Clean Hands and What it Means to Your Food Workers, If Anything.

It was a late work night this past Thursday, and lucky for us we live in a urban area where restaurants and eateries tend to stay open late, especially from Thursday night throughout the weekend as people begin to enjoy their weekends. When it came to deciding what to have for dinner we decided to hit one of the many pizza places in the area to grab a couple of slices for a late dinner. As we approached the pizzeria we could see one of the pizza servers behind the counter drop his protective glove on the floor, pick it up, inspect if for all of 3 seconds and put it back onto his hand and proceed to ask us what we would like. There was no hesitation, no embarrassment and no shame on his part. Taken aback by the sight we kindly declined and walked out, never to return again.

We are all about clean hands here at CloudClean, and we continue to write and post about the importance of good hand washing, the consequences of poor hand washing and the statistics of spreading foodborne illnesses as a result of improper hand washing, but what we can’t stress enough is the perception your establishment’s good hand hygiene is to your customers. You may never encounter a lawsuit or bad press because of a foodborne illness, however your customers will stop patronizing your establishment, no matter how tasty your pizza may be, if they think your food is being prepared or handled less than hygienic. You won’t even realize why no one is frequenting your restaurant anymore, people will just stop showing up. Details like these are not often mentioned by customers they just decide next time “i’ll just go someplace else”, and your restaurant / eatery will no longer thrive.

What we found even more important in this unfortunate unhygienic encounter was the disconnect of the staff food server and the importance of what proper hand hygiene compliance means. This young gentleman took a slight pause after picking up the fallen glove and considered something before putting the glove back on. Did he think, “5 second rule, it’s okay.”, or, “Does it look dirty?, No, I can put it back on.”, or maybe it was “I have to remember to pick up my dry cleaning later.” We just don’t know, but what we do know is that whatever it was the result ended in him thinking picking up something from the floor, then NOT wash his hand and then use the item from the floor to continue to server food to YOUR customers was okay. It is not sanitary, it is not hygienic, it is not good business and this food server doesn’t even know why.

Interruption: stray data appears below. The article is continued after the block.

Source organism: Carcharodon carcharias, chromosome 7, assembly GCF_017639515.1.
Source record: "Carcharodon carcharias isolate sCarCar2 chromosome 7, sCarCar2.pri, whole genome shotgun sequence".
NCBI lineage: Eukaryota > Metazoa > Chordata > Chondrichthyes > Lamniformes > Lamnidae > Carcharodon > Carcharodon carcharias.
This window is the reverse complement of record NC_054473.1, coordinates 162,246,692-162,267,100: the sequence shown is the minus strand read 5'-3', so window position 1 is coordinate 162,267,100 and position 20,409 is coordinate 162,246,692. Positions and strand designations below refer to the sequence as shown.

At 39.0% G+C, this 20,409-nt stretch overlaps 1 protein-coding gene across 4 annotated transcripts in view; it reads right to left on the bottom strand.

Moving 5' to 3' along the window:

Despite good staff training, individuals can be careless, lazy and thoughtless. It is not their restaurant or their livelihood that is affected when customers stop buying. They figure there is always another eatery they can go to. It will always your responsibility (owner / manager) to not only find unique ways to improve food safety, but also maintain positive customer perception as well as exceed their expectations.

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